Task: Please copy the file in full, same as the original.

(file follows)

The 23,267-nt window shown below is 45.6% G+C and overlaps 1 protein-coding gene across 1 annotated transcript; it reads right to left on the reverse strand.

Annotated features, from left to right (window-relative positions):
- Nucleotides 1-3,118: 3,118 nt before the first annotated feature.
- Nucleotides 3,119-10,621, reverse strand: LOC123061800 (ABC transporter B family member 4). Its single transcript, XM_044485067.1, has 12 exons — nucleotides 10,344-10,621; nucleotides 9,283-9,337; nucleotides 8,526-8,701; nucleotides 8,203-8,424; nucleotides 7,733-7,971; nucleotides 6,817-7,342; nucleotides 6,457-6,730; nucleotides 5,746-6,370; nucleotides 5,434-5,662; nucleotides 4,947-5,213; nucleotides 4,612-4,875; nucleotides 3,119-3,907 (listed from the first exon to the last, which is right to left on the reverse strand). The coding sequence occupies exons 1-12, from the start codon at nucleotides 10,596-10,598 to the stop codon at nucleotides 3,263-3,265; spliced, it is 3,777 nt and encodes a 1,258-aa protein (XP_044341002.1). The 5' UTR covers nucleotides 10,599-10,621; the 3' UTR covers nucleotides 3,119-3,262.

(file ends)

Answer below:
The 23,267-nt window shown below is 45.6% G+C and overlaps 1 protein-coding gene across 1 annotated transcript; it reads right to left on the reverse strand.

Annotated features, from left to right (window-relative positions):
- Nucleotides 1-3,118: 3,118 nt before the first annotated feature.
- Nucleotides 3,119-10,621, reverse strand: LOC123061800 (ABC transporter B family member 4). Its single transcript, XM_044485067.1, has 12 exons — nucleotides 10,344-10,621; nucleotides 9,283-9,337; nucleotides 8,526-8,701; nucleotides 8,203-8,424; nucleotides 7,733-7,971; nucleotides 6,817-7,342; nucleotides 6,457-6,730; nucleotides 5,746-6,370; nucleotides 5,434-5,662; nucleotides 4,947-5,213; nucleotides 4,612-4,875; nucleotides 3,119-3,907 (listed from the first exon to the last, which is right to left on the reverse strand). The coding sequence occupies exons 1-12, from the start codon at nucleotides 10,596-10,598 to the stop codon at nucleotides 3,263-3,265; spliced, it is 3,777 nt and encodes a 1,258-aa protein (XP_044341002.1). The 5' UTR covers nucleotides 10,599-10,621; the 3' UTR covers nucleotides 3,119-3,262.